His intention to write the history of his Virginia campaigns--
Called before a committee of Congress--Preaches patience and
silence in the South--Shuns controversy and publicity--Corresponds
with an Englishman, Herbert C. Saunders . . . . . . . . . . . . . 218

Chapter XIII
Family Affairs

The General writes to his sons--To his wife at Rockbridge Baths--
He joins her there about once a week--Distinguised and
undistinguished callers at his Lexington home--He advocates early
hours--His fondness for animals . . . . . . . . . . . . . . . . . 235

Chapter XIV
An Ideal Father

Letters to Mildred Lee--To Robert--To Fitzhugh--Interviewed by
Swinton, historian of the Army of the Potomac--Improvement in
grounds and buildings of Washington College--Punctuality a
prominent trait of its President--A strong supporter of the
Y.M.C.A. . . . . . . . . . . . . . . . . . . . . . . . . . . . . . 252

Chapter XV
Mountain Rides

An incident about "Traveller"--The General's love for children--
His friendship with Ex-President Davis--A ride with his daughter
to the Peaks of Otter--Mildred Lee's narrative--Mrs. Lee at the
White Sulphur Springs--The great attention paid her husband
there--His idea of life . . . . . . . . . . . . . . . . . . . . . 264

Chapter XVI
An Advisor of Young Men

Lee's policy as college president--His advice on agricultural
matters--His affection for his prospective daughter-in-law--
Fitzhugh's wedding--The General's ovation at Petersburg--his
personal interest in the students under his care . . . . . . . . . 280

Chapter XVII
The Reconstruction Period

The General believes in the enforcement of law and order--His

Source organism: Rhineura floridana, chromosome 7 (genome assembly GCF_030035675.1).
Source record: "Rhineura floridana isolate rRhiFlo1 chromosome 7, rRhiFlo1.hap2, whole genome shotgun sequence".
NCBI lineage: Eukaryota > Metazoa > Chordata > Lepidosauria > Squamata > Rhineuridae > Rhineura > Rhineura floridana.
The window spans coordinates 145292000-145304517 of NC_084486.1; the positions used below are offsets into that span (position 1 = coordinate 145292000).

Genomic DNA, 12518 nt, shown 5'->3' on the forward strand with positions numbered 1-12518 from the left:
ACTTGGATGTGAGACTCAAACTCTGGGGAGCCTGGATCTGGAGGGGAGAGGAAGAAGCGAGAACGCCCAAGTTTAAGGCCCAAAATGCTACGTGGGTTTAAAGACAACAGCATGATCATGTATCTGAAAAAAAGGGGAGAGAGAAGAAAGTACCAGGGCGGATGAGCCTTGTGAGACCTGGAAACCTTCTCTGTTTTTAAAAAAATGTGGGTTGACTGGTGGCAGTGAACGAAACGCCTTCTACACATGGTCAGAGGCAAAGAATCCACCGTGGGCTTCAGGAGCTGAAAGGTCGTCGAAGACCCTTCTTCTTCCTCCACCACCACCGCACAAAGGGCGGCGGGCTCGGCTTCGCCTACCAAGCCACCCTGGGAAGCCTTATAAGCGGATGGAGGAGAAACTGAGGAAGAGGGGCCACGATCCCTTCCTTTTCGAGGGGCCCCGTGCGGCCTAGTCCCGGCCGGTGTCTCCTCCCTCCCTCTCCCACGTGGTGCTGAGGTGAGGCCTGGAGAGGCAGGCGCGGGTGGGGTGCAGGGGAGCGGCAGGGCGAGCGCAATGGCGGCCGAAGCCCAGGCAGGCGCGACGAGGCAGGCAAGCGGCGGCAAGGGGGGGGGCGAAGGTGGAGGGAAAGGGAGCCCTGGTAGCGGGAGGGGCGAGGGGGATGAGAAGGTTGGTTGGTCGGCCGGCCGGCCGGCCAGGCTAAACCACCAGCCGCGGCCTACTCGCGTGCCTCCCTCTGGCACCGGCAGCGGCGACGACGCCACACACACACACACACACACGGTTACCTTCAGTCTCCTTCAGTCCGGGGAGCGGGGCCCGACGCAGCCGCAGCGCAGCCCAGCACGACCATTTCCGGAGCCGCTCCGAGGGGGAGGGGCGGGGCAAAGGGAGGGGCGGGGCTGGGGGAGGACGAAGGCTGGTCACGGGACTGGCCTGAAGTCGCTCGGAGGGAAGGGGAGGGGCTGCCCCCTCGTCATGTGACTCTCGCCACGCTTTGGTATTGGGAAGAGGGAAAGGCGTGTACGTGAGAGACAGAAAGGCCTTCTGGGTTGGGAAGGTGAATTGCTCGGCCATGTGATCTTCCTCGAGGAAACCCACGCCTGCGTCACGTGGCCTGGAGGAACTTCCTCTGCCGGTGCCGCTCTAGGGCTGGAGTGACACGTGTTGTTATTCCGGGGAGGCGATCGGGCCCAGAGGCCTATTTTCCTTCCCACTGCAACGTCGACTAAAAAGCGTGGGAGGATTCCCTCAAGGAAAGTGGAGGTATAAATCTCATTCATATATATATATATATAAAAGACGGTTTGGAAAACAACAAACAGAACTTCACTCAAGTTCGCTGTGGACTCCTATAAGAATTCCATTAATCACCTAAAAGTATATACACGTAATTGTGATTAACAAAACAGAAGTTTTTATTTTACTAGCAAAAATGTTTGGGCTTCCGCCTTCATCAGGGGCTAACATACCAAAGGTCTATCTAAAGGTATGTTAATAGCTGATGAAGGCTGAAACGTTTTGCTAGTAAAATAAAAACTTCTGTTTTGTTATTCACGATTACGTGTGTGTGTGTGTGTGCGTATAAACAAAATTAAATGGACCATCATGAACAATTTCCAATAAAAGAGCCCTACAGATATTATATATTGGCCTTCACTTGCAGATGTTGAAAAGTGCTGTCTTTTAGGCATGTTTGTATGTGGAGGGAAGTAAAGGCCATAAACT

moral influence in the college--Playful humour shown in his
letters--His opinion of negro labour--Mr. Davis's trial--Letter to
Mrs. Fitzhugh Lee--Intercourse with Faculty . . . . . . . . . . . 299

Chapter XVIII
Mrs. R. E. Lee

Goest to Warm Springs for rheumatism--Her daughter Mildred takes
typhoid there--Removes to Hot Springs--Her husband's devotion--
Visit of Fitzhugh and bride to Lexington--Miss Jones, a would-be
benefactor of Washington College--Fate of Washington relics
belonging to Mrs. Lee's family . . . . . . . . . . . . . . . . . . 318

Chapter XIX
Lee's Letters to His Sons

The building of Robert's house--The General as a railroad
delegate--Lionised in Baltimore--Calls on President Grant--Visits
Alexandria--Declines to be interviewed--Interested in his
grandson--The Washington portraits . . . . . . . . . . . . . . . . 339

Chapter XX
The New Home in Lexington

Numerous guests--Further sojourns at different Baths--Death of the
General's brother, Smith Lee--Visits to "Ravensworth" and "The
White House"--Meetings with interesting people at White Sulphur
Springs--Death of Professor Preston . . . . . . . . . . . . . . . 357

Chapter XXI
Failing Health

The General declines lucrative positions in New York and Atlanta--
He suffers from an obstinate cold--Local gossip--He is advised to
go South in the spring of 1870--Desires to visit his daughter
Annie's grave . . . . . . . . . . . . . . . . . . . . . . . . . . 376

Chapter XXII
The Southern Trip

Letters to Mrs. Lee from Richmond and Savannah--From Brandon--
Agnes Lee's account of her father's greetings from old friends and
old soldiers--Wilmington and Norfolk do him honour--Visits to
Fitzhugh and Robert in their homes . . . . . . . . . . . . . . . . 388

Chapter XXIII
A Round of Visits

Baltimore--Alexandria--A war-talk with Cousin Cassius Lee--
"Ravensworth"--Letter to Doctor Buckler declining invitation to
Europe--To General Cooper--To Mrs. Lee from the Hot Springs--Tired
of public places--Preference for country life . . . . . . . . . . 412

Chapter XXIV
Last Days

Letter to his wife--To Mr. Tagart--Obituary notice in "Personal
Reminiscences of General Robert E. Lee"--Mrs. Lee's account of his
death . . . . . . . . . . . . . . . . . . . . . . . . . . . . . . 431

(140,049 words)